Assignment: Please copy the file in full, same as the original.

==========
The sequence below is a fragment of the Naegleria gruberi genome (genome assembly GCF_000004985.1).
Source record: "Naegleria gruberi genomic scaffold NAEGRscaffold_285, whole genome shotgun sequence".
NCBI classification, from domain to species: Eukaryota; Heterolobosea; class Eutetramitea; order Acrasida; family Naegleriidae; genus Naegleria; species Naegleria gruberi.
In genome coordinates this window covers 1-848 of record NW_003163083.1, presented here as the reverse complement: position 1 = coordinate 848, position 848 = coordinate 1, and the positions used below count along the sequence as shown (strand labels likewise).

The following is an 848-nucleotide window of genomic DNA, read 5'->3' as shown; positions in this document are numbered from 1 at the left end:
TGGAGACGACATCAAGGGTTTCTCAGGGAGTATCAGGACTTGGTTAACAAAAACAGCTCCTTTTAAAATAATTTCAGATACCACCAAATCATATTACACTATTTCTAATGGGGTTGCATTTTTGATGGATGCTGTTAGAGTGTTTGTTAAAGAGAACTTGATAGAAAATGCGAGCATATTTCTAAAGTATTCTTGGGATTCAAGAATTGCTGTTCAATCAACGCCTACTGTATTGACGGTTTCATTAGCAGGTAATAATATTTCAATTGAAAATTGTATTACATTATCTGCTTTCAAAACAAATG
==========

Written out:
The sequence below is a fragment of the Naegleria gruberi genome (genome assembly GCF_000004985.1).
Source record: "Naegleria gruberi genomic scaffold NAEGRscaffold_285, whole genome shotgun sequence".
NCBI classification, from domain to species: Eukaryota; Heterolobosea; class Eutetramitea; order Acrasida; family Naegleriidae; genus Naegleria; species Naegleria gruberi.
In genome coordinates this window covers 1-848 of record NW_003163083.1, presented here as the reverse complement: position 1 = coordinate 848, position 848 = coordinate 1, and the positions used below count along the sequence as shown (strand labels likewise).

The following is an 848-nucleotide window of genomic DNA, read 5'->3' as shown; positions in this document are numbered from 1 at the left end:
TGGAGACGACATCAAGGGTTTCTCAGGGAGTATCAGGACTTGGTTAACAAAAACAGCTCCTTTTAAAATAATTTCAGATACCACCAAATCATATTACACTATTTCTAATGGGGTTGCATTTTTGATGGATGCTGTTAGAGTGTTTGTTAAAGAGAACTTGATAGAAAATGCGAGCATATTTCTAAAGTATTCTTGGGATTCAAGAATTGCTGTTCAATCAACGCCTACTGTATTGACGGTTTCATTAGCAGGTAATAATATTTCAATTGAAAATTGTATTACATTATCTGCTTTCAAAACAAATG